SavRow Blade 75 review
As the name suggests, SavRow specialises in tailor-made PCs and notebooks, but this usually comes at a price. As such, SavRow rarely threatens the mainstream manufacturer, which builds tens or hundreds of the same system to sell for as low a price as possible. That is, until now.
The Blade 75 is £70 more expensive than the Evesham Voyager C720, but SavRow offers a raft of extras to justify the price. First, there’s the increased resolution of the 17in widescreen TFT, up from 1,400 x 900 to 1,680 x 1,050. The extra Desktop space is great for every use, be it web browsing, working on a spreadsheet or gaming. Just like the Voyager, it has the increasingly prevalent glossy screen that adds richness and vibrancy to images, but will annoyingly reflect bright lights. And just like Evesham, SavRow will replace the whole unit if you happen to find a pixel defect within the first month of purchase.
But you also get SavRow’s new three-year Silver Spoon Warranty. This not only gives you three years of next-day collect-and-return cover, but also includes accidental damage, as well as hardware faults. If you spill coffee over the Blade 75, SavRow will pick it up for repairs the next day, no questions asked. It’s a huge improvement on the Voyager C720’s warranty, which only covers hardware malfunction and the first year as collect-and-return.
These two improvements alone go some way to justify the extra cost, but SavRow has gone even further by increasing the hard disk size over the Voyager to 100GB. It comes pre-partitioned to give Windows its own dedicated partition, with Windows itself tweaked to install applications and store data on the secondary D drive. Like the Voyager, the Blade 75 also includes XP Home Edition, but that shouldn’t affect many.
Just like the Voyager, there’s 802.11a/b/g wireless and Gigabit Ethernet onboard, and four USB ports scattered around the right and rear. A mini-FireWire, Type II PC Card slot and media card reader for SD/MMC, Memory Stick and Memory Stick Pro are also on the right-hand side.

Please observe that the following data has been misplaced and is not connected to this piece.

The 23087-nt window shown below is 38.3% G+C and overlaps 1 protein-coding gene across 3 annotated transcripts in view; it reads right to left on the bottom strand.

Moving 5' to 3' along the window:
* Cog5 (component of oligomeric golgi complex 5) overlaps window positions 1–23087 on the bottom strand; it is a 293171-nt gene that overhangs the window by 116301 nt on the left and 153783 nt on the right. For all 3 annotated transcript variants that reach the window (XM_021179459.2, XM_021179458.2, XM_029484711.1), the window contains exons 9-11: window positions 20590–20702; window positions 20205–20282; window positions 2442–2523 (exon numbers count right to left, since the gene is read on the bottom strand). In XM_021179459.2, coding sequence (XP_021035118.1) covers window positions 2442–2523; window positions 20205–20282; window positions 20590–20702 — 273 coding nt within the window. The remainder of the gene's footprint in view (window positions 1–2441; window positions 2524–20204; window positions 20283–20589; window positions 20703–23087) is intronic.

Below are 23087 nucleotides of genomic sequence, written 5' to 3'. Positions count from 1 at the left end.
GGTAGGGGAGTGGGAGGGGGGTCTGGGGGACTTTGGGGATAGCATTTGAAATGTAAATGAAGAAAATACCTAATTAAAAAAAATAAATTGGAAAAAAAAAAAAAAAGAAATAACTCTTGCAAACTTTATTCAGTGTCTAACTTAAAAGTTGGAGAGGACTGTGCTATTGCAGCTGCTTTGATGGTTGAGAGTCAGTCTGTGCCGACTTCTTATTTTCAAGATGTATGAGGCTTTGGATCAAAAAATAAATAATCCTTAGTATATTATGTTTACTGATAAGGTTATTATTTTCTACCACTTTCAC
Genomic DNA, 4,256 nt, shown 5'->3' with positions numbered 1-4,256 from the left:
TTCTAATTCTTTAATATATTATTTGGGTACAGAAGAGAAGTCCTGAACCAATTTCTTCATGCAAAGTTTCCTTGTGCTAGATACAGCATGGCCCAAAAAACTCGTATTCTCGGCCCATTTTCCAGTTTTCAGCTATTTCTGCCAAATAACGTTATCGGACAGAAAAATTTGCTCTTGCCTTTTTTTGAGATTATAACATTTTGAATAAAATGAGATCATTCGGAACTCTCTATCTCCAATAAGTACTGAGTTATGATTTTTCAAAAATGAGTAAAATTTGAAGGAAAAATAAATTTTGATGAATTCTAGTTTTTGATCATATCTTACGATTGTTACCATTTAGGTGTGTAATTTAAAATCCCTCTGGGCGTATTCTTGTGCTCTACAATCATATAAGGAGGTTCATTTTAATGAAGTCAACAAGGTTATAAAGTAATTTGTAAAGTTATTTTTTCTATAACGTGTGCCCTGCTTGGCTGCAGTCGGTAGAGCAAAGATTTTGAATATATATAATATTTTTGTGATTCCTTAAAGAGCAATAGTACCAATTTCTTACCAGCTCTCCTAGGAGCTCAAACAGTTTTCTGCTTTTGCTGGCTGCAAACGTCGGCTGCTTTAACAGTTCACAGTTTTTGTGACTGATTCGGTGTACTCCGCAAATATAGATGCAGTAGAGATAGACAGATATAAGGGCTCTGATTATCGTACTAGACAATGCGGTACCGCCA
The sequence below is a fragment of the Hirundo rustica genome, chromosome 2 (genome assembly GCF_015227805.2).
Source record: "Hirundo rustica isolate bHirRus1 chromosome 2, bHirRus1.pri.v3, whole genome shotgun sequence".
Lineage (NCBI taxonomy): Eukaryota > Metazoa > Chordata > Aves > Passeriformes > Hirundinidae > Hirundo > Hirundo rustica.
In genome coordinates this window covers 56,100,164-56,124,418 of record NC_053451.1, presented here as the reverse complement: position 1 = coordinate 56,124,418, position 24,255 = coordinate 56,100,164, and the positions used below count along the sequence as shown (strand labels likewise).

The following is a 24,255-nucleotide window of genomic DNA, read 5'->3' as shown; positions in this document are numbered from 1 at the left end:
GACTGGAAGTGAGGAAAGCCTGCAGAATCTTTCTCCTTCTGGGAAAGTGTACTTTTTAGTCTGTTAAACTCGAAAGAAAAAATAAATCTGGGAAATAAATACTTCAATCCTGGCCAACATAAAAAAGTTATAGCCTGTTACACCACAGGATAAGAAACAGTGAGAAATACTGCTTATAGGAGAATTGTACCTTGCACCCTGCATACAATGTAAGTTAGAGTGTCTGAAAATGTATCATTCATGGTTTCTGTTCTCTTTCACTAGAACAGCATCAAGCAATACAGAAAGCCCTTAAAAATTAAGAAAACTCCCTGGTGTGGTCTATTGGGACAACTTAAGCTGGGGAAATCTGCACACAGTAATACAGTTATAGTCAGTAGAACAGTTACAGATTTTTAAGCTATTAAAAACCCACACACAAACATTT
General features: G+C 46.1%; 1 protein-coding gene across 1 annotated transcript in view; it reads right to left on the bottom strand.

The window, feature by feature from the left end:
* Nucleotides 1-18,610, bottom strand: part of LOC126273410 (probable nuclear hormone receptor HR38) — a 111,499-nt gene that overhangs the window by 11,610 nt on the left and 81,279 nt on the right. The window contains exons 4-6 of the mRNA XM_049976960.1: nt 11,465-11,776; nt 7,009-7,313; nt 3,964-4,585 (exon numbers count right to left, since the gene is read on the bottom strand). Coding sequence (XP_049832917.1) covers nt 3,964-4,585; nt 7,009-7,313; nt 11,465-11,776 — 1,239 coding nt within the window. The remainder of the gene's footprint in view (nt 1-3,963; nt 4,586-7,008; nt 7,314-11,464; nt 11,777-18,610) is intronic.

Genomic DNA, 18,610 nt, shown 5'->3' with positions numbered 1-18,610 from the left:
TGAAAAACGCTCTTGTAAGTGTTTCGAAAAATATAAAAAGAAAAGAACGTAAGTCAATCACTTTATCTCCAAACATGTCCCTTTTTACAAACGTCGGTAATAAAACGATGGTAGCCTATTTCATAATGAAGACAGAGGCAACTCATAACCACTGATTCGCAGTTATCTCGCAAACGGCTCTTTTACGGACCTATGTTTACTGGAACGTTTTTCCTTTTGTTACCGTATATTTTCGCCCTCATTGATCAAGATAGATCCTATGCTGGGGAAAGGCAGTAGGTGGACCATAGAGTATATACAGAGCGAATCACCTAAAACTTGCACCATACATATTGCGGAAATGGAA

Games are powered by the same nVidia GeForce Go 7800 GTX that Evesham uses. Currently the fastest mobile GPU available, it’s capable of running Far Cry with HDR and 8x AF at the native 1,680 x 1,050 resolution at a playable 44fps. You’ll need to sacrifice some resolution for the latest games (Call of Duty 2 at highest detail settings scored 23fps), but the resolution drop isn’t noticeable; it will still look fantastic. As it’s fitted into a PCI Express slot, the GPU is upgradable too. Once a better mobile GPU is released, and provided it remains within the thermal tolerance of the chassis, SavRow will fit it for the cost of the new part.
Elsewhere, there’s a full-sized keyboard with large keys and a separate number pad. It’s the same setup as the Voyager; the chassis are near identical. The only area of compromise in build quality are the mouse buttons. They felt a touch loose. Unlike the rest of the chassis, the mouse buttons feel a touch loose and our mouse finger veered into the integrated slider bar on the touchpad all too often, resulting in annoying moments when the mouse stopped moving. If you need to lug the 4.3kg Blade 75 around, the chassis is solid enough to withstand a few knocks, and there’s always the Silver Spoon warranty to reassure you.
The single compromise over the Voyager is the choice of processor – a 2GHz Pentium M 760 rather than Evesham’s 2.13GHz 770. All the other components remain identical, with 1GB of PC4200 RAM and the Intel 915 chipset. In our application benchmarks, the Blade 75 scored a respectable 0.89 to the Voyager’s 0.95. The difference isn’t noticeable in day-to-day use.
Disclaimer: Some pages on this site may include an affiliate link. This does not effect our editorial in any way.